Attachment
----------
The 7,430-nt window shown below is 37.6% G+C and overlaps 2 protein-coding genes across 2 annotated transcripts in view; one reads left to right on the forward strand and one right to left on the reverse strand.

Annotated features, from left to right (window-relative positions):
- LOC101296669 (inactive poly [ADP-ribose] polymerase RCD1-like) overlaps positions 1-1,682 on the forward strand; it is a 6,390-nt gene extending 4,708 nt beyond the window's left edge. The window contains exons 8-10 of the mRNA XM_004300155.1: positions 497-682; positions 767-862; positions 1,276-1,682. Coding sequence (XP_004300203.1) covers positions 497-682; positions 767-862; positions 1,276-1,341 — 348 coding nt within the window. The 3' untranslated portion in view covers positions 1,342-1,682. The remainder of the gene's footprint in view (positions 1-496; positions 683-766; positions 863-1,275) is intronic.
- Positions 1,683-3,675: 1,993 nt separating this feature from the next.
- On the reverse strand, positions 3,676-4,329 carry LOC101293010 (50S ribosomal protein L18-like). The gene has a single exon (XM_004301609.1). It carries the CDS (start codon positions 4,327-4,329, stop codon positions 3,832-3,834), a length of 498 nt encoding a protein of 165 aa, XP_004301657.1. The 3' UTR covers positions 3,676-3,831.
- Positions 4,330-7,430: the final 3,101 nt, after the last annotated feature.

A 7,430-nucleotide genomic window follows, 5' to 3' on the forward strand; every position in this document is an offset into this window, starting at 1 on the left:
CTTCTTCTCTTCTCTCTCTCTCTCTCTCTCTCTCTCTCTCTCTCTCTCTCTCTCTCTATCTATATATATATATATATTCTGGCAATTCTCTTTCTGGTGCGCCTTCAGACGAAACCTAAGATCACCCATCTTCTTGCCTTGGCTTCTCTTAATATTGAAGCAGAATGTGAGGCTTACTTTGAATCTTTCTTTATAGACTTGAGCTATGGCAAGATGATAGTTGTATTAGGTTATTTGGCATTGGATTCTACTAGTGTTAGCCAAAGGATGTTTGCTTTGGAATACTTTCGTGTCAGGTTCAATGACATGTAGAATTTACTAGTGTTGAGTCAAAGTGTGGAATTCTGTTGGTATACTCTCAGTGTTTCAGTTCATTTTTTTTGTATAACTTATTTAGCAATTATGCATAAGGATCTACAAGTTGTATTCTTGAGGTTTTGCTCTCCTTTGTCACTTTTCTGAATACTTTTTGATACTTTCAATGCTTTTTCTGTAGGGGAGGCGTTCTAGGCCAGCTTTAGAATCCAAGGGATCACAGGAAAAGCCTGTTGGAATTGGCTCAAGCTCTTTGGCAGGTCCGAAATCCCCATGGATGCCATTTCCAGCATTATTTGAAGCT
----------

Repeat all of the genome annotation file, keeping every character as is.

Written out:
The 7,430-nt window shown below is 37.6% G+C and overlaps 2 protein-coding genes across 2 annotated transcripts in view; one reads left to right on the forward strand and one right to left on the reverse strand.

Annotated features, from left to right (window-relative positions):
- LOC101296669 (inactive poly [ADP-ribose] polymerase RCD1-like) overlaps positions 1-1,682 on the forward strand; it is a 6,390-nt gene extending 4,708 nt beyond the window's left edge. The window contains exons 8-10 of the mRNA XM_004300155.1: positions 497-682; positions 767-862; positions 1,276-1,682. Coding sequence (XP_004300203.1) covers positions 497-682; positions 767-862; positions 1,276-1,341 — 348 coding nt within the window. The 3' untranslated portion in view covers positions 1,342-1,682. The remainder of the gene's footprint in view (positions 1-496; positions 683-766; positions 863-1,275) is intronic.
- Positions 1,683-3,675: 1,993 nt separating this feature from the next.
- On the reverse strand, positions 3,676-4,329 carry LOC101293010 (50S ribosomal protein L18-like). The gene has a single exon (XM_004301609.1). It carries the CDS (start codon positions 4,327-4,329, stop codon positions 3,832-3,834), a length of 498 nt encoding a protein of 165 aa, XP_004301657.1. The 3' UTR covers positions 3,676-3,831.
- Positions 4,330-7,430: the final 3,101 nt, after the last annotated feature.

A 7,430-nucleotide genomic window follows, 5' to 3' on the forward strand; every position in this document is an offset into this window, starting at 1 on the left:
CTTCTTCTCTTCTCTCTCTCTCTCTCTCTCTCTCTCTCTCTCTCTCTCTCTCTCTCTATCTATATATATATATATATTCTGGCAATTCTCTTTCTGGTGCGCCTTCAGACGAAACCTAAGATCACCCATCTTCTTGCCTTGGCTTCTCTTAATATTGAAGCAGAATGTGAGGCTTACTTTGAATCTTTCTTTATAGACTTGAGCTATGGCAAGATGATAGTTGTATTAGGTTATTTGGCATTGGATTCTACTAGTGTTAGCCAAAGGATGTTTGCTTTGGAATACTTTCGTGTCAGGTTCAATGACATGTAGAATTTACTAGTGTTGAGTCAAAGTGTGGAATTCTGTTGGTATACTCTCAGTGTTTCAGTTCATTTTTTTTGTATAACTTATTTAGCAATTATGCATAAGGATCTACAAGTTGTATTCTTGAGGTTTTGCTCTCCTTTGTCACTTTTCTGAATACTTTTTGATACTTTCAATGCTTTTTCTGTAGGGGAGGCGTTCTAGGCCAGCTTTAGAATCCAAGGGATCACAGGAAAAGCCTGTTGGAATTGGCTCAAGCTCTTTGGCAGGTCCGAAATCCCCATGGATGCCATTTCCAGCATTATTTGAAGCT